Addiction impacts the brain on many levels. The chemical compounds in Stimulants, Nicotine, Opioids, alcohol, and Sedatives enter the brain and bloodstream upon use. Once a chemical enters the brain, it can cause people to lose control of their impulses or crave a harmful substance that can lead to addiction or even death in some cases. That’s why it’s so important to get an addiction rehab treatment program started as soon as possible after the onset of an addiction. But what about those who are addicted but still want to get better? How does addiction impact the brain? Let’s find out.
What is addiction?
Addiction is a chronic brain disease that is characterised by compulsive, or uncontrollable, drug seeking and use despite harmful consequences. In fact, drugs change how the brain works in fundamental ways—which is why it’s so hard to stop using them. Addiction is a complicated disease and there’s no one set way that it develops; however, studies have shown that addiction can run in families and people who struggle with addiction are more likely to have mental health problems like depression or anxiety.
How does addiction impact the brain?
Addiction affects individuals mental health in a number of ways. The chemicals released from an addiction can change brain chemistry and influence a person’s thoughts, feelings, behaviour, and overall health. If you or someone you love is struggling with an addiction, it may be time to consider an addiction treatment program that provides care for dual diagnosis and co-occurring disorders in a safe, comfortable environment.
Changes to the brain’s natural balance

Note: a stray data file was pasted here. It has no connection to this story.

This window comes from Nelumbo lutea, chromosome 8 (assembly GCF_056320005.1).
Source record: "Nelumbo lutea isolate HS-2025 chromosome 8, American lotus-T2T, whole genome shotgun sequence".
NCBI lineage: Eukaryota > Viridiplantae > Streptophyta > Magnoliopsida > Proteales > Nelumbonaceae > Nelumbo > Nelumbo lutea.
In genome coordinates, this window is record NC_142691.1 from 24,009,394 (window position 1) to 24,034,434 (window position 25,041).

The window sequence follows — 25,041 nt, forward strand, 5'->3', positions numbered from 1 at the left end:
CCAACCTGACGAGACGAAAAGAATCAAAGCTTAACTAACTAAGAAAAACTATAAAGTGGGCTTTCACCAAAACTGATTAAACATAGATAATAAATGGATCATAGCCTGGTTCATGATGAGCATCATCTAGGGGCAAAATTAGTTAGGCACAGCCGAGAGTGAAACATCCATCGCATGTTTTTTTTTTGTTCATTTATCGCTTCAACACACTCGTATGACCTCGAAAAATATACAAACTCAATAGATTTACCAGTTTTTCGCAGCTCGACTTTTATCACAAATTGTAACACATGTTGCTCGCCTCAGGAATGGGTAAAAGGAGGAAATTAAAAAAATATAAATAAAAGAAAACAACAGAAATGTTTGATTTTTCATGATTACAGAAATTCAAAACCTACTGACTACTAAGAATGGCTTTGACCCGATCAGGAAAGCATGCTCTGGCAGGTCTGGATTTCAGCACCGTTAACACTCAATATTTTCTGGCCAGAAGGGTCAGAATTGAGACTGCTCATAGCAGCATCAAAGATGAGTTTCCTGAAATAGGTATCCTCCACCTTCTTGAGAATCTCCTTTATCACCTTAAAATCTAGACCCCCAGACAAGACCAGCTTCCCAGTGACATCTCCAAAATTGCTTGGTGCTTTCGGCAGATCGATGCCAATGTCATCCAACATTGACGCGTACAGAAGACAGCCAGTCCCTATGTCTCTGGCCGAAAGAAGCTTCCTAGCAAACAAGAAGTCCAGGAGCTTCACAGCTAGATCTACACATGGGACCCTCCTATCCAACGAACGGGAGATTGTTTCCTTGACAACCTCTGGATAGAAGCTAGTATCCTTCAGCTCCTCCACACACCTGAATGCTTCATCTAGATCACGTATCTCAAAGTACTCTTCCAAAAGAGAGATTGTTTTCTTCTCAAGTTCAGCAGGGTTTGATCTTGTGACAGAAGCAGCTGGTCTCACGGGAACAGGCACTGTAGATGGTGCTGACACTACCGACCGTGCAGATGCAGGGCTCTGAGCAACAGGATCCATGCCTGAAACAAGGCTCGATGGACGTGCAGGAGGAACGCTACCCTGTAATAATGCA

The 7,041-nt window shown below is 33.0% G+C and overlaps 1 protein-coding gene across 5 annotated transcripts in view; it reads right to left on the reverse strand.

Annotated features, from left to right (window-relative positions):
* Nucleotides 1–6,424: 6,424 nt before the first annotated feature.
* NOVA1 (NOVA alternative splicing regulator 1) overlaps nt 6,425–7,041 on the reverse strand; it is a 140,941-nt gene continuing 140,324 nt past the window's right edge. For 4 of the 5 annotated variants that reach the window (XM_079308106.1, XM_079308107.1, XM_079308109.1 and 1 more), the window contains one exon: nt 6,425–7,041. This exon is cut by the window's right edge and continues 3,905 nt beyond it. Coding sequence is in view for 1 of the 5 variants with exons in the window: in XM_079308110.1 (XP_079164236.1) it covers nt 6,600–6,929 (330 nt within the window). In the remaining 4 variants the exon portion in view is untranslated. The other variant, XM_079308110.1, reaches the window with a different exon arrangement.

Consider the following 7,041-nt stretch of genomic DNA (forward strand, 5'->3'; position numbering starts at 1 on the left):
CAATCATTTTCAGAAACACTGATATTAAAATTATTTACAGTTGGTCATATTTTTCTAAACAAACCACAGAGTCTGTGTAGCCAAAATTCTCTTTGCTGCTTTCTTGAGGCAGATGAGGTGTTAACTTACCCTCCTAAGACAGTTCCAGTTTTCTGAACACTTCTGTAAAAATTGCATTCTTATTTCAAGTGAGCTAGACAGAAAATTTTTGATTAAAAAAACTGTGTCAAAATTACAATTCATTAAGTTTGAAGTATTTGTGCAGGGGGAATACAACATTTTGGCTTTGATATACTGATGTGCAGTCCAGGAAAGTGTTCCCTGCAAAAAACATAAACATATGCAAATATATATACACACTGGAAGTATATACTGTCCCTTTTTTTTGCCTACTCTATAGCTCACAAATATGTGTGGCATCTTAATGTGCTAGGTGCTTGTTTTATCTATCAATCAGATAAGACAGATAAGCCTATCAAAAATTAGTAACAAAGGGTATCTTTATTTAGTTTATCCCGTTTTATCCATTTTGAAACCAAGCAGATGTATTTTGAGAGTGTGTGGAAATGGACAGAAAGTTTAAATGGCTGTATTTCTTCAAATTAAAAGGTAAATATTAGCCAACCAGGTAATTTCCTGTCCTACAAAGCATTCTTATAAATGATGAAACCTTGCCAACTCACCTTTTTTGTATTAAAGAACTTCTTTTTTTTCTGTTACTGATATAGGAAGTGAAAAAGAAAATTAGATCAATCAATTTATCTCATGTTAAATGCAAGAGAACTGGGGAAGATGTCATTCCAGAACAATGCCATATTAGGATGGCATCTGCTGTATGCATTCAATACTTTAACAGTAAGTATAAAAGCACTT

When a person uses addictive substances like nicotine, stimulants, opioids, alcohol, or sedatives and withdraws from these substances, their brain’s chemical balance shifts. This shift can cause a person to experience cravings for drugs or other harmful behaviours. These cravings might not be immediate after stopping use of a substance but could develop over time.
Addiction alters brain chemistry
The brain chemistry of an addict differs from that of a person who does not have an addiction. After repeatedly abusing drugs, alcohol, or other substances, individuals may develop persistent changes in their brain’s neural circuits and neurotransmitter levels. While many chronic addictions start out as social habits, even casual drug use can change brain structure and function for those predisposed to addiction.
Changes the brain’s communication patterns
Addiction impacts all levels of a person’s brain and body. Over time, continued substance abuse can rewire an individual’s brain to believe they need more and more of a certain substance to feel good or just normal. Many parts of the brain are impacted by addiction. The frontal lobe, which is responsible for impulse control, reasoning, decision-making, emotions and memory; The hippocampus which controls long-term memory; And synapses which carry messages from one neuron to another throughout your brain.
Changes to brain structures and their functioning
When you take a drug, your brain converts it into dopamine, a neurotransmitter that sends pleasure signals to your reward centre. But when that drug wears off, or if you use too much of it, your brain stops producing enough dopamine on its own. This can lead to tolerance—where more and more of a substance is needed to produce similar effects—and withdrawal symptoms like anxiety and cravings.
A person who is suffering from addiction will have lost control of their impulses, and getting treatment will be in their best interest. This may mean finding an addiction rehab centre to help them with both a detox period and learning ways to stay sober once they’re out of rehab. If you know someone who is struggling with addiction, it may be time to talk about getting treatment for them. Addiction recovery programs are available through private facilities  or government-funded programs depending on your insurance coverage and ability to pay for it.